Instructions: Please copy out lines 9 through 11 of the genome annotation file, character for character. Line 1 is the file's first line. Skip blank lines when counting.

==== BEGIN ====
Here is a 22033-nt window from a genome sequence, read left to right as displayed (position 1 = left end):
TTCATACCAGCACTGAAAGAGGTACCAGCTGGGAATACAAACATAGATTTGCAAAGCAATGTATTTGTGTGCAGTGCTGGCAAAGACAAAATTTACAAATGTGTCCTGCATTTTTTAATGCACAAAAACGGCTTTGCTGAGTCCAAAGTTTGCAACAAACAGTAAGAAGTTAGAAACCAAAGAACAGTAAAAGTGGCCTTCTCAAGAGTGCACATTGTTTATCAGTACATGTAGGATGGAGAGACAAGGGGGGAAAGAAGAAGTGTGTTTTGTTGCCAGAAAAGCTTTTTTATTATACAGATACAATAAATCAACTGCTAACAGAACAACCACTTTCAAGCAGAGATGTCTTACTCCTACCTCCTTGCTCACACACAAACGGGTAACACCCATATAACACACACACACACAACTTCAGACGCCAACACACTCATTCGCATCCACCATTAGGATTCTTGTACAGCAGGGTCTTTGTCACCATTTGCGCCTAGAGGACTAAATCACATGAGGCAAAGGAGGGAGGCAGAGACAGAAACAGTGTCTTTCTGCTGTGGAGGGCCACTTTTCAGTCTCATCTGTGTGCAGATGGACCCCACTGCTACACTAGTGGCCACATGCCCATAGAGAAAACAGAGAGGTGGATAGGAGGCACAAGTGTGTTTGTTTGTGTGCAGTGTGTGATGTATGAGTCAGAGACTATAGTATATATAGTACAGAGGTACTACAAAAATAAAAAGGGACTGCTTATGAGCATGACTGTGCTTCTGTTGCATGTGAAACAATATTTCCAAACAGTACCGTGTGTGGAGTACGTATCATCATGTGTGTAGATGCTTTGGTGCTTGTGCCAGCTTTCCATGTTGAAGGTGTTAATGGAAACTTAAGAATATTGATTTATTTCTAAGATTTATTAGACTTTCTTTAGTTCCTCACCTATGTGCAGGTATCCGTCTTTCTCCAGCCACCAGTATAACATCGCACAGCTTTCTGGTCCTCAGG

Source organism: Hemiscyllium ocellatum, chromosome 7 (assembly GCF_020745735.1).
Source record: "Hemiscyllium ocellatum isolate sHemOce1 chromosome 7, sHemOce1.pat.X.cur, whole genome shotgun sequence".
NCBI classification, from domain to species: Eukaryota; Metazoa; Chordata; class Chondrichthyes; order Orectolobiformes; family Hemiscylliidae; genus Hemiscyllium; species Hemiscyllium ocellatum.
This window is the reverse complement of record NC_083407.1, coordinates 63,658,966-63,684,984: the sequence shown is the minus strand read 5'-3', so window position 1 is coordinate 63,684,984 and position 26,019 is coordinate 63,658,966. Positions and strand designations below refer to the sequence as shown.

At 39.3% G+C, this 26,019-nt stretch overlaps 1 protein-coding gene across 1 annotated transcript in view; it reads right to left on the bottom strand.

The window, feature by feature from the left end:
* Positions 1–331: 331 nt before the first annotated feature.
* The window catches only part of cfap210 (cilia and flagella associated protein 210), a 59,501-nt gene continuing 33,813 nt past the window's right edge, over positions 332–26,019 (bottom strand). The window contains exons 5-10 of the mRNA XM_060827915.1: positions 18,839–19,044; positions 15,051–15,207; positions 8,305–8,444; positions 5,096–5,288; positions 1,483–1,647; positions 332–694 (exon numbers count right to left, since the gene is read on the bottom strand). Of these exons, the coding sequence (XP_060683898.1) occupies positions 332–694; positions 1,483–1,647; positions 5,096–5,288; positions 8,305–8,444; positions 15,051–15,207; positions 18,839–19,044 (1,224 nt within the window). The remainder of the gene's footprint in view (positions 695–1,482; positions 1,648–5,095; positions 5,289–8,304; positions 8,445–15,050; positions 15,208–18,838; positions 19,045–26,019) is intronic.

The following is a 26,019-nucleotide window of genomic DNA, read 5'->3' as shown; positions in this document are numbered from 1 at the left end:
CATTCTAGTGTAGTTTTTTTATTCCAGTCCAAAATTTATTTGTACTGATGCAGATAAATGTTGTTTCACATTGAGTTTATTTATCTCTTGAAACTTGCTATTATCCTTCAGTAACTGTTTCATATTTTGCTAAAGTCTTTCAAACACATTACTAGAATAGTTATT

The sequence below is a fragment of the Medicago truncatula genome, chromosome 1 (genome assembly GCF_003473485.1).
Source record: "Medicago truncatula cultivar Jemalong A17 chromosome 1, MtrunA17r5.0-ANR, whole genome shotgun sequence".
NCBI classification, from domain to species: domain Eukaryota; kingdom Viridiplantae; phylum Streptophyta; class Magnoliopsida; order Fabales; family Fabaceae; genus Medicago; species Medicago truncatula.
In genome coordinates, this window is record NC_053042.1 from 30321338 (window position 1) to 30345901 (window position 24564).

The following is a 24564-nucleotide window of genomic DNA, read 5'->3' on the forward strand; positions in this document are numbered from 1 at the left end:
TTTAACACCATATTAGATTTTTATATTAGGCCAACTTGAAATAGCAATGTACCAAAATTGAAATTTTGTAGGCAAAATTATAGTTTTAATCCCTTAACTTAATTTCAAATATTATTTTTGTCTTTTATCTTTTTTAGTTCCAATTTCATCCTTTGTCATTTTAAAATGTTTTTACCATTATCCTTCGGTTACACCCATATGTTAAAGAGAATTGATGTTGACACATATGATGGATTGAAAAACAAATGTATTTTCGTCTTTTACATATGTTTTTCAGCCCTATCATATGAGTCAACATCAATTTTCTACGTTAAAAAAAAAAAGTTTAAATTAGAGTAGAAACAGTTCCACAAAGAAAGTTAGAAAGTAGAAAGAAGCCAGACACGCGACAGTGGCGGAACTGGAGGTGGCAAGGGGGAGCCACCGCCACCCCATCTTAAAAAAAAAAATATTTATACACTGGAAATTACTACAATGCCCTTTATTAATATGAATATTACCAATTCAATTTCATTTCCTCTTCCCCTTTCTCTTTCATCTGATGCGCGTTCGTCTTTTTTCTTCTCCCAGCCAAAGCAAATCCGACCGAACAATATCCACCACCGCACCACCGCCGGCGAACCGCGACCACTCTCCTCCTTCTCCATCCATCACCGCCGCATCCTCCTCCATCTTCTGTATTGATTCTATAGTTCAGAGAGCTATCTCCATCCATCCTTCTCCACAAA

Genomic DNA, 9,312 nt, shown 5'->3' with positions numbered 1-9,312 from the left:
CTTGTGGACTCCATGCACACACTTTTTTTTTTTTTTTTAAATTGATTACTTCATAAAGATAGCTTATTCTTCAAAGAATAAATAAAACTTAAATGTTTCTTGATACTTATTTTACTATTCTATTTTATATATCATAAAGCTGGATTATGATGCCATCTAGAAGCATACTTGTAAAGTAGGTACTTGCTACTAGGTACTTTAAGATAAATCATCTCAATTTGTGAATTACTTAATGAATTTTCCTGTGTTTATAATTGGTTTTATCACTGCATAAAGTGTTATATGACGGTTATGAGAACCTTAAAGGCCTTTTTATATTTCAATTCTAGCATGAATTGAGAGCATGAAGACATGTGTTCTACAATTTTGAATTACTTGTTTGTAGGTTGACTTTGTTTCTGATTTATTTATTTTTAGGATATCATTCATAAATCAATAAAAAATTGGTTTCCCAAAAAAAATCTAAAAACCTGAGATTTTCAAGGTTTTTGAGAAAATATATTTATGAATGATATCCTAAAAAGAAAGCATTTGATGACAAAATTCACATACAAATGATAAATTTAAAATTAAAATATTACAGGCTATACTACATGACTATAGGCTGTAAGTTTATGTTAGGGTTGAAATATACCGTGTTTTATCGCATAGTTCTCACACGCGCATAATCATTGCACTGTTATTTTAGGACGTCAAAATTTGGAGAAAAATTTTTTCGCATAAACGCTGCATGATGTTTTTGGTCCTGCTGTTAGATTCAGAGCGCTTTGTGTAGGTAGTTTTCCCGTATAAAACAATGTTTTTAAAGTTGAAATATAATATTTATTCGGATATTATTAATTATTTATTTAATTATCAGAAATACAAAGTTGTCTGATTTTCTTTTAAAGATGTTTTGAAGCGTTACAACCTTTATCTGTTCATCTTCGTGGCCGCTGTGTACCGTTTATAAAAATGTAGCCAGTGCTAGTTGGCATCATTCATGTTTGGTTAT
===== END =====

* Positions 1–331: 331 nt before the first annotated feature.
* The window catches only part of cfap210 (cilia and flagella associated protein 210), a 59,501-nt gene continuing 33,813 nt past the window's right edge, over positions 332–26,019 (bottom strand). The window contains exons 5-10 of the mRNA XM_060827915.1: positions 18,839–19,044; positions 15,051–15,207; positions 8,305–8,444; positions 5,096–5,288; positions 1,483–1,647; positions 332–694 (exon numbers count right to left, since the gene is read on the bottom strand). Of these exons, the coding sequence (XP_060683898.1) occupies positions 332–694; positions 1,483–1,647; positions 5,096–5,288; positions 8,305–8,444; positions 15,051–15,207; positions 18,839–19,044 (1,224 nt within the window). The remainder of the gene's footprint in view (positions 695–1,482; positions 1,648–5,095; positions 5,289–8,304; positions 8,445–15,050; positions 15,208–18,838; positions 19,045–26,019) is intronic.

The following is a 26,019-nucleotide window of genomic DNA, read 5'->3' as shown; positions in this document are numbered from 1 at the left end: